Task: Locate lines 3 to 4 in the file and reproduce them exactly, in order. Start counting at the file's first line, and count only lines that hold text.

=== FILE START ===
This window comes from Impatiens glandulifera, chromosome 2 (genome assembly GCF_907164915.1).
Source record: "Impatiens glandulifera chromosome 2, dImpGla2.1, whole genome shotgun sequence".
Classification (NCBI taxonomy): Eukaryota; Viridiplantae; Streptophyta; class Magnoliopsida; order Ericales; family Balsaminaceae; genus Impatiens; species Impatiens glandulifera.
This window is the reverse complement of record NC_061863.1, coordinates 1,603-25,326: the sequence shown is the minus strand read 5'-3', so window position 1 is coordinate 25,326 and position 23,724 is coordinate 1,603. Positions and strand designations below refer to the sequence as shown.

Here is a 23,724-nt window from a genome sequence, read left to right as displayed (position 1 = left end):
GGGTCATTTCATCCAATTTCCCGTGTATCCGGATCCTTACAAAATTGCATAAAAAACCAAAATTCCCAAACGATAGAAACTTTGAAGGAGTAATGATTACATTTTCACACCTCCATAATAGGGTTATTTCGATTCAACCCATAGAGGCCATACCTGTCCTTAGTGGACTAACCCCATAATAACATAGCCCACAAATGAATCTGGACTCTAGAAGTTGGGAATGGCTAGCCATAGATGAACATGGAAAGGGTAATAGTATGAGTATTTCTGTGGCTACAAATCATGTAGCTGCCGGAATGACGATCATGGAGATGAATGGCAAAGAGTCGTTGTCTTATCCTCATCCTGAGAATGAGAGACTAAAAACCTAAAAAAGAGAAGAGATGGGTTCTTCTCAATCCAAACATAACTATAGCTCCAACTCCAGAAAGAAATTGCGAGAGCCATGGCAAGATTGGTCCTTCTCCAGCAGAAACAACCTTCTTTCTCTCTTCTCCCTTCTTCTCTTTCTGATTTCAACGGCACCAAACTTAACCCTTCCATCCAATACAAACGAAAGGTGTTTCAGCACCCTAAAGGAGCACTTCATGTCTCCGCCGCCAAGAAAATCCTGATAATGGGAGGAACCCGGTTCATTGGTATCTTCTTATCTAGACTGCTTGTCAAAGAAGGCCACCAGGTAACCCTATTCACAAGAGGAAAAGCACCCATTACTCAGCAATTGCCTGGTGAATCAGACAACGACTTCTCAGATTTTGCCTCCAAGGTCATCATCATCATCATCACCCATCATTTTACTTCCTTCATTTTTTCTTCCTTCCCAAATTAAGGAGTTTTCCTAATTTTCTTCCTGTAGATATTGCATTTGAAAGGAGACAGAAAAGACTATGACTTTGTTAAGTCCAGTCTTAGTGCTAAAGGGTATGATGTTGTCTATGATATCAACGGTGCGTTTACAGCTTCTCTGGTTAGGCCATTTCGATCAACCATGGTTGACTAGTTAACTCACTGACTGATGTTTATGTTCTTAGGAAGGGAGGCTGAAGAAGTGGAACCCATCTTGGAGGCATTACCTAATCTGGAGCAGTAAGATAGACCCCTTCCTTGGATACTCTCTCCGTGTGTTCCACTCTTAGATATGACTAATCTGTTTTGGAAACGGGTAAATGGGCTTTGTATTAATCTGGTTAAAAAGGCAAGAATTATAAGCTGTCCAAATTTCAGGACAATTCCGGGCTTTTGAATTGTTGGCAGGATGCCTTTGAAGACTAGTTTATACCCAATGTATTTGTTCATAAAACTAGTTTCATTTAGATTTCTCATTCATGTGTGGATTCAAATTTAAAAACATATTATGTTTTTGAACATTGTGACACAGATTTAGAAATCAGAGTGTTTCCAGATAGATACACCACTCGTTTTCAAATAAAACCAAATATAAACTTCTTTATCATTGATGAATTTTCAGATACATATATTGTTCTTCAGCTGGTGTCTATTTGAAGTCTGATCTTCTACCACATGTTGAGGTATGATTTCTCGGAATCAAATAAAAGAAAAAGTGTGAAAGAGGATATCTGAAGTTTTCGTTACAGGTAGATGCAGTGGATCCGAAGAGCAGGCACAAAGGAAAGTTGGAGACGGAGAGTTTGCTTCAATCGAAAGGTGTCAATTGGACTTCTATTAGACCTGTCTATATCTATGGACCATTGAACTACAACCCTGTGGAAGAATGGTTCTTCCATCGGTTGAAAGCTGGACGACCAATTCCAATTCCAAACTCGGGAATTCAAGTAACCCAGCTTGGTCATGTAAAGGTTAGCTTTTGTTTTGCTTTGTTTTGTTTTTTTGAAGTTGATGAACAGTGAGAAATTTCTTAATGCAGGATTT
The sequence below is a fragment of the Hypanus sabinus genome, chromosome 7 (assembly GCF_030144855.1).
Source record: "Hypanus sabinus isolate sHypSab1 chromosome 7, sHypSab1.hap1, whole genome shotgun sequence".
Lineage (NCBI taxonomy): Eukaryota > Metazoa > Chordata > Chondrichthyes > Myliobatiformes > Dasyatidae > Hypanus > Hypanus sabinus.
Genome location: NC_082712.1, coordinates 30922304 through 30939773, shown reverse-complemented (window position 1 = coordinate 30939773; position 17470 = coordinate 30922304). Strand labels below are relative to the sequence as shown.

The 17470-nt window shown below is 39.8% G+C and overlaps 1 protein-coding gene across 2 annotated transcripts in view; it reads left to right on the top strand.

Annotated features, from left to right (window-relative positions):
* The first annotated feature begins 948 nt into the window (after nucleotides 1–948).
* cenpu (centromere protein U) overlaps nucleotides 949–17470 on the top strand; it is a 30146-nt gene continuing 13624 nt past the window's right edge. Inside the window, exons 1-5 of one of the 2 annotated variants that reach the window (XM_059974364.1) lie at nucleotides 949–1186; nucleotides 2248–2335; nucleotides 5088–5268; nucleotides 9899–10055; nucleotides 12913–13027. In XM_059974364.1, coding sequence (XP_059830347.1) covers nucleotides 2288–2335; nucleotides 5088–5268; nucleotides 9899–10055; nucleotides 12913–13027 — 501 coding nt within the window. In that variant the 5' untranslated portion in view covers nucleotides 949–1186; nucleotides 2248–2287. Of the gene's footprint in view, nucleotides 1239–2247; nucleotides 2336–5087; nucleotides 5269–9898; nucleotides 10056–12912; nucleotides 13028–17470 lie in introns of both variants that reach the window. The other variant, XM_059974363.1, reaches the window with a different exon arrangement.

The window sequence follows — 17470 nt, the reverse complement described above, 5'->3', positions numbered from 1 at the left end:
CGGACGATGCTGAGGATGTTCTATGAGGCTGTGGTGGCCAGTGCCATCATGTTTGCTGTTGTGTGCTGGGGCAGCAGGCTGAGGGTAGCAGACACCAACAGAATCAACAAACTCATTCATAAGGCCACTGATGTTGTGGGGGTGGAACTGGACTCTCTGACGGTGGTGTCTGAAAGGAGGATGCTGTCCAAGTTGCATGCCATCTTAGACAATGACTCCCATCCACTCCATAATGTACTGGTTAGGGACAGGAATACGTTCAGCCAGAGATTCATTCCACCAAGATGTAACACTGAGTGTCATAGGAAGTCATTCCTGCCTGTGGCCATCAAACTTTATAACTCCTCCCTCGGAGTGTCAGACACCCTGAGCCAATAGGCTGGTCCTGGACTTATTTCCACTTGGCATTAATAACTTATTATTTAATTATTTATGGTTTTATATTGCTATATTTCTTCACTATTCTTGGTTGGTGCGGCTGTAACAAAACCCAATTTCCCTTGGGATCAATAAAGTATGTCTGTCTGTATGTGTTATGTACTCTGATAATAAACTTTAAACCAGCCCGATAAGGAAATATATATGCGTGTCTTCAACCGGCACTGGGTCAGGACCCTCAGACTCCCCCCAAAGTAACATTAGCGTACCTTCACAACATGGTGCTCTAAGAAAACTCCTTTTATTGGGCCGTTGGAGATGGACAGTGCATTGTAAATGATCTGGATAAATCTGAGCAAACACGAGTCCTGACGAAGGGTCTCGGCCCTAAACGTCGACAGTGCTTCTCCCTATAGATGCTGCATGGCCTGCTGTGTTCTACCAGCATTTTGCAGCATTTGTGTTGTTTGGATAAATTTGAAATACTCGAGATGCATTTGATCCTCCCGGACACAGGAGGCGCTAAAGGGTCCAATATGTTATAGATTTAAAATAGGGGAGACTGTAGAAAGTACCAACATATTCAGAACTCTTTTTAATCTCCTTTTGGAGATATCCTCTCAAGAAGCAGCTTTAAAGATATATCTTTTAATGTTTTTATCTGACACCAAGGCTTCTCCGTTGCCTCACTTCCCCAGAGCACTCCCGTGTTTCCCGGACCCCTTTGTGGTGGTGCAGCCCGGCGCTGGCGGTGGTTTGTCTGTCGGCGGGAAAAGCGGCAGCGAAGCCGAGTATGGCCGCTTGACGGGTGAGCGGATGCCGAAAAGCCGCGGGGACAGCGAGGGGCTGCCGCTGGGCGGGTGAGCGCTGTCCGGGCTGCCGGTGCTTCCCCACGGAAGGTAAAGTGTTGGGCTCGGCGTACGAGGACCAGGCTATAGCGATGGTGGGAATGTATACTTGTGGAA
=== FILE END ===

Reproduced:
Classification (NCBI taxonomy): Eukaryota; Viridiplantae; Streptophyta; class Magnoliopsida; order Ericales; family Balsaminaceae; genus Impatiens; species Impatiens glandulifera.
This window is the reverse complement of record NC_061863.1, coordinates 1,603-25,326: the sequence shown is the minus strand read 5'-3', so window position 1 is coordinate 25,326 and position 23,724 is coordinate 1,603. Positions and strand designations below refer to the sequence as shown.